There’s a video making the rounds on various social media platforms.
For those who didn’t watch, the video follows a man dressed like a waiter as he delivers meals to homeless people on the streets of Los Angeles. The meals are arranged on plate and require flatware. As he delivers the food, he says things like, “Sorry about the wait, sir” and “Did you have the chicken?” The people who receive these meals greet the guy with a mixture of surprise and appreciation. Towards the end of the video, we see one recipient share part of his meal with an acquaintance.
On one hand, there is a very kitschy character to this video. It’s dripping with sentimentality and a little self-congratulation, and was clearly designed to be shared as many times as possible (I’m just doing my part). On the other hand, there is something very beautiful about this man’s service to the people in his community. By dressing up as a waiter and serving a meal that requires a fork and knife, this man starts with the fundamental assumption that everyone is entitled to their dignity, no matter what their life circumstances may be. More importantly, this video reminds us how important relationships are. After receiving their meals, nearly all of the recipients introduced themselves to the guy dressed as a waiter. Every encounter depicted in the video started a conversation. Notably, it was typically the people being “served” who took this next step in building a relationship.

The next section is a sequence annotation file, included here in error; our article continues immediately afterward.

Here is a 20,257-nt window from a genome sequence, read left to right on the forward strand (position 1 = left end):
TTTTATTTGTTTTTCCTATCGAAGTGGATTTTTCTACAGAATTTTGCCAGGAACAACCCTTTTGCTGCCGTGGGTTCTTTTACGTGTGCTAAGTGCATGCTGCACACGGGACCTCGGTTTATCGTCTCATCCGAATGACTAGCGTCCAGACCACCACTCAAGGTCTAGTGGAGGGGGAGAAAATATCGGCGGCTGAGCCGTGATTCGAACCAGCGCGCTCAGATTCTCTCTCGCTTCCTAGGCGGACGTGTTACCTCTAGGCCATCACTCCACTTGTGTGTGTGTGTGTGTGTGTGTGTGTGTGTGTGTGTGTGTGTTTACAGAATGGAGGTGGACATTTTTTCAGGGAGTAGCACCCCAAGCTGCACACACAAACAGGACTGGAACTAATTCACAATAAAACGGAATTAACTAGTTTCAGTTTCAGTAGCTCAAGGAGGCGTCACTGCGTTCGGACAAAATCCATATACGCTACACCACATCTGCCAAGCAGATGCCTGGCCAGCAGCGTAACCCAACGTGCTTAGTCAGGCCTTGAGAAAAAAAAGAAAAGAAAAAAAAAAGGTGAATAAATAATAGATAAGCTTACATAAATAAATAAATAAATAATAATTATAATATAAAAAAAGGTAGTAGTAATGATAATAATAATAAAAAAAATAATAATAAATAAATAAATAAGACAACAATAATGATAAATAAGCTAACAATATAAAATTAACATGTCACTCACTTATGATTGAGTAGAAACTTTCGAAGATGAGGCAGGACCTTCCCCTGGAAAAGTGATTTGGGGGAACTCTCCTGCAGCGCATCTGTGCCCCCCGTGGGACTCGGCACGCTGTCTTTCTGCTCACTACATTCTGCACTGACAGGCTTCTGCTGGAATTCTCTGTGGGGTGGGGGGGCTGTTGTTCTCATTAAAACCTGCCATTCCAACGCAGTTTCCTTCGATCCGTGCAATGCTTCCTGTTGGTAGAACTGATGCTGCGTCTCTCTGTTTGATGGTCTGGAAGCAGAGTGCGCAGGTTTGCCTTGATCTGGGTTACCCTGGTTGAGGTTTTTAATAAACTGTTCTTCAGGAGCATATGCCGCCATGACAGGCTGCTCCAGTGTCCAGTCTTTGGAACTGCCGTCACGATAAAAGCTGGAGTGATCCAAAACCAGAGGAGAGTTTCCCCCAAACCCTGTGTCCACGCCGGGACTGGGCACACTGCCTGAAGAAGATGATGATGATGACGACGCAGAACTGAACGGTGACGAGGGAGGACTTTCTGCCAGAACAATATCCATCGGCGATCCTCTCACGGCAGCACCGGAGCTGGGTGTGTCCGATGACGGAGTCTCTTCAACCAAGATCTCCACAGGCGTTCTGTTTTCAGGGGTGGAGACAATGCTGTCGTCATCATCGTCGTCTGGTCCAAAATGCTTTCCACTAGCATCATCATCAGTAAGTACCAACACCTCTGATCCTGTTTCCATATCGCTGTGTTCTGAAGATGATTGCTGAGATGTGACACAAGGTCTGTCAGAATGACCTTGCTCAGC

We often get caught up in the notion of doing things for those who are “less fortunate” than we are. In some ways, there is nothing wrong with this. If we have an abundance of something, we are called to share it. But this is very basic discipleship. This was the minimum standard that John the Baptist articulated to usurious soldiers and greedy officials at the beginning of Luke’s gospel. Jesus calls us to a much deeper level of commitment. Jesus tells us that if someone steals our coat, we should call them back and say, “Wait! Take my shirt too!” I don’t think this is because Jesus wants us all to walk around shirtless (ahem, Matthew McConaughey); I think this is because giving someone our shirt after they have our coat requires us to build a relationship. It requires us to call that person back and find out why they took our coat, to find out how we can work together to improve their experience of life. Ideally, we are called to do things with those who need help, to recognize that we are all part of the same creation, to embrace the fact that we are all people for whom Christ died.